Key Clinical Updates in Membranous Nephropathy
The presence of elevated levels of circulating PLA2R antibodies, which are considered diagnostic for idiopathic membranous nephropathy, may eliminate the need for kidney biopsy.
ESSENTIALS OF DIAGNOSIS
Varying degrees of proteinuria.
Most common cause of primary adult nephrotic syndrome.
Coagulopathy, eg, renal vein thrombosis, if nephrotic syndrome present.
“Spike and dome” pattern on kidney biopsy from subepithelial deposits.
Secondary causes include hepatitis B virus and carcinomas.
Membranous nephropathy is the most common cause of primary nephrotic syndrome in adults, most often presenting in the fifth and sixth decades. It is an immune-mediated disease characterized by immune complex deposition in the subepithelial portion of glomerular capillary walls. The antigen in the primary form of the disease appears to be a phospholipase A2 receptor (PLA2R) on the podocyte in 70–80% of patients. Secondary disease is associated with infections, such as hepatitis B and C, endocarditis, and syphilis; underlying carcinomas (some of these cases may involve autoimmunity to podocyte-expressed thrombospondin type-1 domain-containing 7A [THSD7A]); autoimmune disease, such as SLE, mixed connective tissue disease, and thyroiditis; and certain drugs, such as NSAIDs and captopril. The course of disease is variable, with about 50% of patients progressing to ESRD over 3–10 years. Poorer outcome is associated with concomitant tubulointerstitial fibrosis, male sex, elevated serum creatinine, hypertension, and proteinuria greater than 10 g/day.
Patients with membranous nephropathy and nephrotic syndrome have a higher risk of hypercoagulable state than those with nephrosis from other etiologies; there is a particular predisposition to renal vein thrombosis in these patients.
Patients may be asymptomatic or may have edema or frothy urine. Venous thrombosis, such as an unprovoked deep venous thrombosis, may be an initial sign. There may be symptoms or signs of an underlying infection or neoplasm (especially lung, stomach, breast, and colon cancers) in secondary membranous nephropathy.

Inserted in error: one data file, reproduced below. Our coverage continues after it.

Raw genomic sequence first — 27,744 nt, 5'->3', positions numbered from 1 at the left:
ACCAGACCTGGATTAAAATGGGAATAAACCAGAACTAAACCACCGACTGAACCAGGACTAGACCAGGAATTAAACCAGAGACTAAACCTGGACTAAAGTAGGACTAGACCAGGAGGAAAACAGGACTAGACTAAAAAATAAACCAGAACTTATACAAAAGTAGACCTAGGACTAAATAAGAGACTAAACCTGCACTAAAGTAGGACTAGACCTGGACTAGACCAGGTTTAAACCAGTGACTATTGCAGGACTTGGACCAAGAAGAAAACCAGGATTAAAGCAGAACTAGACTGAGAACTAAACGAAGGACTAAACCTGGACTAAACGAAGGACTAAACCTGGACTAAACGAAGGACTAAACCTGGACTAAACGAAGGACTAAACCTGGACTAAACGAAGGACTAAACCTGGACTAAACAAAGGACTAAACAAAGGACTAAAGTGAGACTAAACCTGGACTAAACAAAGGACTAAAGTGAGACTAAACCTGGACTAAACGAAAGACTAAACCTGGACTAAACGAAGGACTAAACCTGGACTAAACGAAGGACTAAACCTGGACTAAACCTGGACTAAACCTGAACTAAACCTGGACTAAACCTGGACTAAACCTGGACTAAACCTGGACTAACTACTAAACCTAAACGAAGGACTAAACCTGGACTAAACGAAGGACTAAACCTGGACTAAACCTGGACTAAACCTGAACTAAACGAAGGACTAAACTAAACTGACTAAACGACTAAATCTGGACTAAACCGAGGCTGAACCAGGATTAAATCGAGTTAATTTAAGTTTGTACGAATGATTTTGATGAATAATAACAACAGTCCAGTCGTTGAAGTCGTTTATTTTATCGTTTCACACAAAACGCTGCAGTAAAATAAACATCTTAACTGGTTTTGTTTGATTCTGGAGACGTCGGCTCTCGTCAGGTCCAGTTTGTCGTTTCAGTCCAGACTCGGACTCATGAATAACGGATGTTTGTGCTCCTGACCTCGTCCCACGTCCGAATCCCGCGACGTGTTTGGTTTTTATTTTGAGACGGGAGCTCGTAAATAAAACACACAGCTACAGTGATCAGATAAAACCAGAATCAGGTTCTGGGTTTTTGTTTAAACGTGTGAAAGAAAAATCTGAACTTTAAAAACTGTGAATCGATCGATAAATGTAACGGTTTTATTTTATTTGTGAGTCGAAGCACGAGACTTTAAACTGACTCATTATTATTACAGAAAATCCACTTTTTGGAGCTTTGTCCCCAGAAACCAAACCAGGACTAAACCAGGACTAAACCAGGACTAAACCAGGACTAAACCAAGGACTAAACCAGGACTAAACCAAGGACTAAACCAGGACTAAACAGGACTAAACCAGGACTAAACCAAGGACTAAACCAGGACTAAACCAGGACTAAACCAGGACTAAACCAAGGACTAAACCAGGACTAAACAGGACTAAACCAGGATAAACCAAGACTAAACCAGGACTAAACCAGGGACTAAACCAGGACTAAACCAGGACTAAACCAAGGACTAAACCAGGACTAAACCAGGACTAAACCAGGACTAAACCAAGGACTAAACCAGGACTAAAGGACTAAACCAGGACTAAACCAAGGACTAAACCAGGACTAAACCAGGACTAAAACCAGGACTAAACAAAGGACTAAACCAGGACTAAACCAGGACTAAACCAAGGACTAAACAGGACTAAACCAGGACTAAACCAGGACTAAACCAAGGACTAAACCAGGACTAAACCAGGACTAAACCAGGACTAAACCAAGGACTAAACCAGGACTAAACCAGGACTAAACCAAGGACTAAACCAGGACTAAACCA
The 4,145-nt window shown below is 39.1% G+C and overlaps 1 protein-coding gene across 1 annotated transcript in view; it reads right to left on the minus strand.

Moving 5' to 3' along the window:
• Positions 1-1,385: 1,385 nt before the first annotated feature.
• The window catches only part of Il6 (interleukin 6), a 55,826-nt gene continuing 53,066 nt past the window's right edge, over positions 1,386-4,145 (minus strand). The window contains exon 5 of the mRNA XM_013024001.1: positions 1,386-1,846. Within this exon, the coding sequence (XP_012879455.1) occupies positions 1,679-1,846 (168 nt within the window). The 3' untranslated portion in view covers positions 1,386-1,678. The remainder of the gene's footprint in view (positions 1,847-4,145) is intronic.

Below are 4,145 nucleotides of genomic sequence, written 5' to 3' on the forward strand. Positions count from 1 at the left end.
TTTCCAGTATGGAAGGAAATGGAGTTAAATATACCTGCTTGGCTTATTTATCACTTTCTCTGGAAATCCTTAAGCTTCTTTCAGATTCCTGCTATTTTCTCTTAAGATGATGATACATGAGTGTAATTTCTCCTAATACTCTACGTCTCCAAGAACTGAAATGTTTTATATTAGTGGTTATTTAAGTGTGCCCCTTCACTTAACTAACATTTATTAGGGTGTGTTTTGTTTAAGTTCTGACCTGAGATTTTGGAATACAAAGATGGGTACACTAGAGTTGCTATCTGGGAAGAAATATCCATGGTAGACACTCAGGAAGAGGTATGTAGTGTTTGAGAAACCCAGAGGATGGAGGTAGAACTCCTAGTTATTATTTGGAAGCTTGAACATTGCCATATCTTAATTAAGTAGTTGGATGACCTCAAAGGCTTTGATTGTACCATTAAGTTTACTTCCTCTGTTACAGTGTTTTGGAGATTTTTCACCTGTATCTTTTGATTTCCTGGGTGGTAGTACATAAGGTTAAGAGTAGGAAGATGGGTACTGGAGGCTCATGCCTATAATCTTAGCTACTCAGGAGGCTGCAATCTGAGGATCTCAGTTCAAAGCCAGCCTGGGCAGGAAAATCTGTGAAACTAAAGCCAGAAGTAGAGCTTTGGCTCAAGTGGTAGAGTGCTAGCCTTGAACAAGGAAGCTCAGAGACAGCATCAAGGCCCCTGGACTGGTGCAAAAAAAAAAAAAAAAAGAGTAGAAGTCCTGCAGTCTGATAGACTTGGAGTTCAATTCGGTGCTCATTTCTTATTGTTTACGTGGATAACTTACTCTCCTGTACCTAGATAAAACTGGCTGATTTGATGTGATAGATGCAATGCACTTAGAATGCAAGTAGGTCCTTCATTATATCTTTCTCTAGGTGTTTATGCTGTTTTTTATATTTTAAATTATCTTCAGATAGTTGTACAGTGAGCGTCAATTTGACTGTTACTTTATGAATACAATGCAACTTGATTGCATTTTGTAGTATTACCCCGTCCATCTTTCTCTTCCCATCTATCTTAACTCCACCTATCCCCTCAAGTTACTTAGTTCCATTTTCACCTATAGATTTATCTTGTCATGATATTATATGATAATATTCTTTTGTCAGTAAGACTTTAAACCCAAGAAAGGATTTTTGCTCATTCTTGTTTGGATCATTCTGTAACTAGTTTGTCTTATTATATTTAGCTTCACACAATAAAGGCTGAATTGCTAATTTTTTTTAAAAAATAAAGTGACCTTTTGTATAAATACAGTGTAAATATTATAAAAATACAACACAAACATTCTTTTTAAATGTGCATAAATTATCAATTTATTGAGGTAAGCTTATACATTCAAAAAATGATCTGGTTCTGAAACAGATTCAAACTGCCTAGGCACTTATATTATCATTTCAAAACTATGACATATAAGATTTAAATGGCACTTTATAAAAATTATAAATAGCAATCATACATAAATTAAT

Hypoalbuminemia and hyperlipidemia are characteristic laboratory findings in the nephrotic syndrome. Evaluation for secondary causes including serologic testing for SLE, syphilis, and viral hepatidites, and age- and risk-appropriate cancer screening should be performed. Elevated levels of circulating PLA2R antibodies is now considered diagnostic for idiopathic membranous nephropathy, and the presence of these may eliminate the need for kidney biopsy; additionally, titers can be followed during treatment. Kidney biopsy findings in membranous nephropathy include increased capillary wall thickness without inflammatory changes or cellular proliferation (eFigure 22–15); when stained with silver methenamine, a “spike and dome” pattern results from projections of excess GBM between the subepithelial deposits (eFigure 22–16). Immunofluorescence shows IgG and C3 staining along capillary loops (eFigure 22–17). Electron microscopy shows a discontinuous pattern of dense deposits along the subepithelial surface of the basement membrane.
Membranous glomerulonephritis. (H&E stain.) (Used, with permission, from Jean Olson, MD.)